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December 28, 2006

Hard Problems, Simple Solutions

In my previous post on Fabricated Complexity, I wrote about a quote that I found myself repeatedly agreeing with:

The solution to a hard problem, when solved, is simple.

A commenter remarked:

I disagree, though - certainly many things are overcomplicated due to reasons you state, but this doesn't mean every hard problem has a seemingly simple solution.

Two things I want to point out: (1) Notice that I didn’t say every hard problem has a simple solution, since not every hard problem is solvable. (2) This, by the way, is not a hard belief of mine.

I think the basis of my “belief” comes from experiences with functional style programming, where the solution of the problem often turns out to be its specification. I found that the new functional features in C#, iterators (essentially, an efficient implementation of functions that return sets) and anonymous functions, allow me to uncover more simple solutions.

What’s a moderately hard problem to use as an example? Let’s see. Perhaps, building a generalized regular expression matcher might be. Microsoft’s implementation of regular expression matching over strings is spread across 24 files and 14,455 lines of code including comments and whitespace.

Let’s see what happens if we switch to a functional style. We could use the implementation of lazy lists, LazyChain, from the blog of Wes Dyer (developer in C# team) and then port the 14 line Python implementation of a regular expression engine to C# using iterators and anonymous functions. The regularly expression would be composed functionally rather than through a string:

re = Sequence( term1, Plus( term2, Alternate( term3, term4 )), term 5)

and the results would be returned as a collection by applying the regular expression to the list to be searched:

results = re( list_to_search )

I contend that, with this approach, we can get a reasonable implementation of regular expressions over lists of arbitrary types in less than 200 lines of code, which is two orders of magnitude more concise than Microsoft’s more specific implementation over strings. I’ll produce a port of this one day and post it in my blog.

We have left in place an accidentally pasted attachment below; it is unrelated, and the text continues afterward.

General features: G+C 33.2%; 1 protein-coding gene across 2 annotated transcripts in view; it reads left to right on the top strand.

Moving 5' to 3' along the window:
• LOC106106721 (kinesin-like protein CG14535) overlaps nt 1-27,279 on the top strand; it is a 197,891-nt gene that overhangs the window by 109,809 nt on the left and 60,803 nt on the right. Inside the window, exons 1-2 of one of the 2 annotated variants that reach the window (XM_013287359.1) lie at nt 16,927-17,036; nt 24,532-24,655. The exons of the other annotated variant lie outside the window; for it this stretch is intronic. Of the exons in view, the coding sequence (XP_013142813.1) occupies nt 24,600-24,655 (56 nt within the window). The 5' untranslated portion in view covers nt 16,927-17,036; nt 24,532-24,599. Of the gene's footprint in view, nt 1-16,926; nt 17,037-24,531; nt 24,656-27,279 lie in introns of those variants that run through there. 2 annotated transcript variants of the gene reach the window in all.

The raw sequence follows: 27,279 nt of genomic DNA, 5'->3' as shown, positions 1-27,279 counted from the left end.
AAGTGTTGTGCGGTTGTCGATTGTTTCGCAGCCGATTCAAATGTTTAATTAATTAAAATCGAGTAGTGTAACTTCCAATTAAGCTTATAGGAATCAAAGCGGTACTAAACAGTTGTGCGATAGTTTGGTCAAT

In another point, the fact that a human outperforms a computer in a given programming task serves as a cue to me that maybe the computer algorithm is poorly written. In such cases, I look for an alternative functional implementation which tends to more accurately model how we really think.

Let’s look at resolution-based theorem proving, for example. For a large problem, I wonder if its just faster for the prover to extract from the clauses in the knowledgebase a functional expression equivalent in truth value to the user’s query rather than actually performing the proof. Quantified expressions get turned into lambda expressions, and boolean operations into conditionals. This extraction might be possible in polynomial time, after which we could go about reducing the returned expression to normal form, which is far more efficient than performing a lengthy nondeterministic search.


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» Functional Style Regex Engine in C# from Cook Computing
Wesner Moise’s recent post Hard Problems, Simple Solutions speculates about implementing regular expression matching using a functional style. He points to a regular expression engine in 14 lines of Python and suggests this could be ported to C# using... [Read More]


I've posted a C# version of the Python regex engine here:


Not quite as elegant as the Python code!